About This Fundraiser
Since 1990, tens of thousands of North Korean mothers have defected from the nation. However, these women's struggles do not end with escape, and many becomes victims of sex trafficking upon reaching China. Mothers prioritize their children's needs and often drop out of ESL and other career-boosting programs. An organization called Teach North Korean Refugees (TNKR) is creating a program for these women to receive tutoring through video calls and home visits, increasing their them socioeconomic mobility. To support this cause, please donate! All donations are valued, regardless of size.
According to South Korea's Ministry of Unification, more than 31,000 North Korean refugees have escaped to South Korea since the late 1990s. Overall, 71 percent of them are females, and the trend is even higher. In 2017, about 83 percent of them who arrived in South Korea are females. As has been reported by various reporters and organizations, many of them were victims of sex trafficking or sold as wives in China as they were escaping to freedom.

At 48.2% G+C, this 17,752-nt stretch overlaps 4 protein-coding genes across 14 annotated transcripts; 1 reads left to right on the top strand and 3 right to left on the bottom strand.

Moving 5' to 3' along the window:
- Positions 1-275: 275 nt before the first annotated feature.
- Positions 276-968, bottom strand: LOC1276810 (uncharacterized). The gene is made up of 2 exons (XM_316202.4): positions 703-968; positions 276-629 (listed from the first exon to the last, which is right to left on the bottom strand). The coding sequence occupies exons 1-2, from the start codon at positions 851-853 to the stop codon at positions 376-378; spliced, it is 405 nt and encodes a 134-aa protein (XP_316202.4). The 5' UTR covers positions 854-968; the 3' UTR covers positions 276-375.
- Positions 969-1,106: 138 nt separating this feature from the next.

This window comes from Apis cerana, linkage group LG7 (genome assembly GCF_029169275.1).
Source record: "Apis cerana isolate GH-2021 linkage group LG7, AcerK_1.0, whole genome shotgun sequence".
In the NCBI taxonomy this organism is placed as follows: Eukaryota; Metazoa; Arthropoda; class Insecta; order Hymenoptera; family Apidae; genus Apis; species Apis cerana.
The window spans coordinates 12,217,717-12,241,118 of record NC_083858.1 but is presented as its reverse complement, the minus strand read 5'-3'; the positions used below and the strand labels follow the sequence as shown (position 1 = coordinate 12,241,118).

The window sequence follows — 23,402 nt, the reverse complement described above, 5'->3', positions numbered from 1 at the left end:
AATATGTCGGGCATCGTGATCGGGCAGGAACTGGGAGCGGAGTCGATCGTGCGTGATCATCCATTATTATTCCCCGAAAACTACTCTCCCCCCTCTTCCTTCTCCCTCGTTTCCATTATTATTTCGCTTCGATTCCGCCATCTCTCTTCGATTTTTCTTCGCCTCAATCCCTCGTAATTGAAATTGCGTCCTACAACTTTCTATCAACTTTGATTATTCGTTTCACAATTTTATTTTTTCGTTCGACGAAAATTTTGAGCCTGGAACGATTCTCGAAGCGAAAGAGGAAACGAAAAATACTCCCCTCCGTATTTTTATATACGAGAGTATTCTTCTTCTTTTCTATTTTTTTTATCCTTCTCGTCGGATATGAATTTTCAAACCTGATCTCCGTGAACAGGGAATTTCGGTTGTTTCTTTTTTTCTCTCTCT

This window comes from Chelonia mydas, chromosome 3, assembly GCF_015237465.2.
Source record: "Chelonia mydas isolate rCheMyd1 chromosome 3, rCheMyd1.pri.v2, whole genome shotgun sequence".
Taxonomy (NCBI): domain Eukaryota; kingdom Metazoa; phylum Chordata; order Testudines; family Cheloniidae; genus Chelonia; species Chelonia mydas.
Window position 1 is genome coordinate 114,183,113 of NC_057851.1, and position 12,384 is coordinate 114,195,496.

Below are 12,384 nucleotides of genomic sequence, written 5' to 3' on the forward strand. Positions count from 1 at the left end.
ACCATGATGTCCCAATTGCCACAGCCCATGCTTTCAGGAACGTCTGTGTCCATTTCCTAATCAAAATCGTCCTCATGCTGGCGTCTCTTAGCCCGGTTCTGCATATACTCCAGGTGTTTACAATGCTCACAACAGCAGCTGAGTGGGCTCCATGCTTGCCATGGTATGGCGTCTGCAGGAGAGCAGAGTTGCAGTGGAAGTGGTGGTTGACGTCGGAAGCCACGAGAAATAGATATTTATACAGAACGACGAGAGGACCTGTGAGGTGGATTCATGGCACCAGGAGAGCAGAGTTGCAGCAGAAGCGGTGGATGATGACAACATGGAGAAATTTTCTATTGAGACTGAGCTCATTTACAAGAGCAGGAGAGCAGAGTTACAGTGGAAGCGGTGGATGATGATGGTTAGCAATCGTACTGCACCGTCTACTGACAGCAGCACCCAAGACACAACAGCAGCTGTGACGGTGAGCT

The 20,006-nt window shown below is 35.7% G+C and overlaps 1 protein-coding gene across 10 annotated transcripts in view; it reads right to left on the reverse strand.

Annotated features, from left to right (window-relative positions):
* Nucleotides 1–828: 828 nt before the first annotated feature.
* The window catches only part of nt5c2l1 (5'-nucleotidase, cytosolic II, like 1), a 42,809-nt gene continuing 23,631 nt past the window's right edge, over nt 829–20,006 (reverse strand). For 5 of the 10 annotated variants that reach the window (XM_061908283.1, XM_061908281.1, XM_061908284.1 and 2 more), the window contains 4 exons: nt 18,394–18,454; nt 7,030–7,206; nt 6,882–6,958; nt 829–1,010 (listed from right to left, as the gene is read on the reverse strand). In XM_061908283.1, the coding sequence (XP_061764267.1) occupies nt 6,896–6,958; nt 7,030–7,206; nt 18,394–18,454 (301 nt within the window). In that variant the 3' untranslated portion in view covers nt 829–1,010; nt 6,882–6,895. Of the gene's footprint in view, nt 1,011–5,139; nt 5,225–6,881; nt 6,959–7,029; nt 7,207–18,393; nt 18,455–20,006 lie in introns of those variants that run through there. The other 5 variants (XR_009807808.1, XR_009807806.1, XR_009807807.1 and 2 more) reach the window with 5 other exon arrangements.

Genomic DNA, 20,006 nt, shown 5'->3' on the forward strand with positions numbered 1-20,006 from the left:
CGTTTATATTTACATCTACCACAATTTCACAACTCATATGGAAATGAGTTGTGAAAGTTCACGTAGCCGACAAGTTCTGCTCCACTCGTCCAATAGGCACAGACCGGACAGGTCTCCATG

In addition to the challenges they have as immigrants to a new country and as women settling in a new male-dominated society, those who are mothers have children they brought from North Korea or China, or had after arriving in South Korea. Like mothers everywhere, they focus on their children, making them the priority rather than developing themselves.
For a few years now, TNKR has been considering ways to help North Korean refugee mothers who would sometimes drop out of our program because of childcare issues.
We recently received a grant for our proposal to set up a project offering Skype tutoring for North Korean refugee mothers who cannot easily commute for face-to-face tutoring in English. The grant is good for three months, we would like to raise more funding for this project to keep it going in the future and to also provide some support for TNKR to administer this project (all of the grant money is going directly to the program, meaning the program cannot continue beyond the current three-month allocation).
If we can keep this project going, we would like to expand it so that the project can also support occasional face-to-face tutoring sessions by tutors who can visit refugees near their homes. We have other additions in mind that could continue providing support for North Korean refugee mothers adjusting to living in South Korea while also raising their children.